Just as your attorney will aggressively fight to win your case, opposing counsel will do whatever they can to win on their client’s behalf. This includes capturing posts and comments from your Facebook, Twitter, SnapChat, YouTube, and other social media platforms, regardless of privacy settings, to disprove your claim. Posting anything online about your accident or case is a big no-no, but even innocuous comments like “doctor says I’m good as new” or “never felt better” can have a negative impact.

The following are tips on how to avoid providing the defense with the ability to use your own actions and words against you:

  • Be sure all your accounts are set to private, and all posts are set to “friends.” While this may not necessarily prevent opposing counsel from accessing the information, it will make the process more difficult.
  • Be cautious of accepting new “friends,” especially if you do not know them. The defense may try to gain access to your account if they do not have sufficient cause to obtain a subpoena.
  • Do not post anything related to your case, such as when or where the accident happened, who was at fault, the status of your injuries, or damage to property. Provide updates in person or over the phone.
  • Ask friends and family to refrain from posts about your injuries and case as well
  • If you or someone else does inadvertently post something related to your injuries or case, do not go back in and delete it. This will appear as if you are trying to hide evidence, and the consequences can be worse than having the actual post discovered.
  • Do not visit the social media sites or communicate with the defending party or their counsel. Leave that to your attorney.
  • Refrain from posting “check-ins,” and these may be evidence that your injuries are not as serious as you claim. For example, if you claim to have suffered a shoulder injury, and you checked-in at the bowling alley, opposing counsel may use this to disprove your claim…even if you did not bowl.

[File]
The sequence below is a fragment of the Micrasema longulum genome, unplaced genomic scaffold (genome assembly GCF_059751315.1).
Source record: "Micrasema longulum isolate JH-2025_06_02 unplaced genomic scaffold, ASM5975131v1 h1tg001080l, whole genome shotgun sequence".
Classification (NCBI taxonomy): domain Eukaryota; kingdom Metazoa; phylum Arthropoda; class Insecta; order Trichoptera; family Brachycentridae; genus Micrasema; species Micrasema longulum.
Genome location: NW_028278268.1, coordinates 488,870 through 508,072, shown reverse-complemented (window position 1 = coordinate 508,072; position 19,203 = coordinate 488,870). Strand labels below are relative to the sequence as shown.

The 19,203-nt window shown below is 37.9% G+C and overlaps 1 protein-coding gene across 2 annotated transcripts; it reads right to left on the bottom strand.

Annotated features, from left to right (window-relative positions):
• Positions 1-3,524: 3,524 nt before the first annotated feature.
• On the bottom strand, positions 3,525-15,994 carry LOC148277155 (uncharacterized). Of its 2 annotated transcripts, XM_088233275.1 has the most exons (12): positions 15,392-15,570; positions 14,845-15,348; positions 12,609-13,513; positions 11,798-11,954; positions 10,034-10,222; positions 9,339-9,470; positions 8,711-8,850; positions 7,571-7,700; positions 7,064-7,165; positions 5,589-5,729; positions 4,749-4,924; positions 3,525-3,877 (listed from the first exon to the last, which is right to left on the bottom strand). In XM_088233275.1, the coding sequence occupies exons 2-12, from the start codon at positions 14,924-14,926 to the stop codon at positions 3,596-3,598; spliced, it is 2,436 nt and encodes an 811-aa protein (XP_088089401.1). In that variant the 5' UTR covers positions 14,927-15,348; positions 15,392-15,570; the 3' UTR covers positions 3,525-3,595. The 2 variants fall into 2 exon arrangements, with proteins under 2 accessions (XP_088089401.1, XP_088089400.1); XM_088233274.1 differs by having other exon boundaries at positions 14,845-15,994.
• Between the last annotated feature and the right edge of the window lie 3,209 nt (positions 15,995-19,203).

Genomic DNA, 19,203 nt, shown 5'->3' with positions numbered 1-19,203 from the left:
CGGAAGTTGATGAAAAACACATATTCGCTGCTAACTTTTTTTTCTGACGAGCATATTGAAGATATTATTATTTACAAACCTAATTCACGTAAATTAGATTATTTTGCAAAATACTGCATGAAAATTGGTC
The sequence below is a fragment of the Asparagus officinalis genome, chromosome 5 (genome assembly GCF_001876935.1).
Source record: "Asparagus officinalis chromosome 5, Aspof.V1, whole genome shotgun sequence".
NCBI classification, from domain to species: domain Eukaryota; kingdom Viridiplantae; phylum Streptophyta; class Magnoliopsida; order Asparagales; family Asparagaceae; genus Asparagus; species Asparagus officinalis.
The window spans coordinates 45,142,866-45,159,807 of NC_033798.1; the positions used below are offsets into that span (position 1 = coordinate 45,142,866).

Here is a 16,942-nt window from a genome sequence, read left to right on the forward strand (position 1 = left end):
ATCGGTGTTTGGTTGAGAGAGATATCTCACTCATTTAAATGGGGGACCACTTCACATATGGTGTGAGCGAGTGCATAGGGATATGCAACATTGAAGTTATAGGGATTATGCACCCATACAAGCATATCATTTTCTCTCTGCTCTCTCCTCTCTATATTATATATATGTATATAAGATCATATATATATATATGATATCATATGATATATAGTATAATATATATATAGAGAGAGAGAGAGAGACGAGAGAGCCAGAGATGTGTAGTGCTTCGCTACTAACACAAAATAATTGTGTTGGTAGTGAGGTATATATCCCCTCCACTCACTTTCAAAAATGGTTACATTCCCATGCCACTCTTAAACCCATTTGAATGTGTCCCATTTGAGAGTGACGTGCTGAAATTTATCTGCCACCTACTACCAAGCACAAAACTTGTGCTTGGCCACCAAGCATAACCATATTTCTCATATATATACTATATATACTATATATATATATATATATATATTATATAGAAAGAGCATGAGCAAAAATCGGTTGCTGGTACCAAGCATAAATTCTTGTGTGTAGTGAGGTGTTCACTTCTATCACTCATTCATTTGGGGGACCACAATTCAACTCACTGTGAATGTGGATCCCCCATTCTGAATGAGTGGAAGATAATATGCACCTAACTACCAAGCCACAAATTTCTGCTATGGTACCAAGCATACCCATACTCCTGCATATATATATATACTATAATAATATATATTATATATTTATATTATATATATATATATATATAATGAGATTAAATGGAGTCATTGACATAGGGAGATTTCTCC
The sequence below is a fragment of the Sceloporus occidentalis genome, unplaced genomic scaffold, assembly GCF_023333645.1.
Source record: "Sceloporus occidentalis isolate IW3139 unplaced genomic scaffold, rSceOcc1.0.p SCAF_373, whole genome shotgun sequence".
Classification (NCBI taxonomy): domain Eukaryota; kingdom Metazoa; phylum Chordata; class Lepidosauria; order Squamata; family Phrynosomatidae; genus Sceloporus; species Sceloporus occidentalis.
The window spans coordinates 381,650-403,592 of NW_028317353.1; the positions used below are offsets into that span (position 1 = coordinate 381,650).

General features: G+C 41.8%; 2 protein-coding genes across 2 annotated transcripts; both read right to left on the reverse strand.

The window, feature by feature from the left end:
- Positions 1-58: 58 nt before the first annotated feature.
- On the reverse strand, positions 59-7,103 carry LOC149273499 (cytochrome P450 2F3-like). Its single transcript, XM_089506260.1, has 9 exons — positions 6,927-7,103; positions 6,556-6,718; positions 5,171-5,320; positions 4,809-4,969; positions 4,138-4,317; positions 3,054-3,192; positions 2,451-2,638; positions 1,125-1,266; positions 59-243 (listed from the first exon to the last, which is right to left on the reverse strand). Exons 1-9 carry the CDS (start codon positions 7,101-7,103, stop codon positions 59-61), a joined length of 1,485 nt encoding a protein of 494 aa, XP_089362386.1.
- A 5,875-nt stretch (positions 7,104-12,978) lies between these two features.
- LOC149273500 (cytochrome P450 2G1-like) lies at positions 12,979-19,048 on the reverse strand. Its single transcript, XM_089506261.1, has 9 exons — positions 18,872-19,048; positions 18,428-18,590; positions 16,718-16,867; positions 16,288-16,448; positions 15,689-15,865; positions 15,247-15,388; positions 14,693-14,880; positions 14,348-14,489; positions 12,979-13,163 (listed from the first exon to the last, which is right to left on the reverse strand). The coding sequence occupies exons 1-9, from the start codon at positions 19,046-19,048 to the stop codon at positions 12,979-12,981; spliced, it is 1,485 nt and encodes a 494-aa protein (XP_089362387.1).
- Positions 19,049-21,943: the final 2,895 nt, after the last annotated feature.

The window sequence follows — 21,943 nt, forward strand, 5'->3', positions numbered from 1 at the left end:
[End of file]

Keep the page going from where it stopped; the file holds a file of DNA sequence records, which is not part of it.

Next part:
• Do not post photos or videos, especially of your injuries or of any activities you participate in. Posting a video of you dancing when your personal injury claim states a neck injury will be very damaging to your case.
  • Do not post rants about your doctors, attorneys, the defendant, or anyone else involved in your case. If you have an issue, discuss it with your attorney.
  • Do not post about your settlement or any other outcome of your case. You could be violating confidentiality clauses or hurting future appeals.
  • Be open and honest with your attorney. If you think you or someone else may have posted something that could hurt your case, make your attorney aware so s/he can be prepared rather than blindsided.
  • If you cannot fight the urge to get on social media, limit usage to simply reading or liking others’ posts.

Following these tips will minimize the risk of having information from social media used against you. If you have any concerns regarding how social media activity may impact your case, discuss them with your attorney.

You Have Been in a Collision! Now What?

Even the most seasoned driver can get rattled by being involved in a car accident. You may experience an adrenaline rush, pain, a range of emotions, or any number of things that can affect your ability to stay calm, act rational, and accomplish the tasks necessary to get through the events that follow. Below are nine steps that will help you through the process.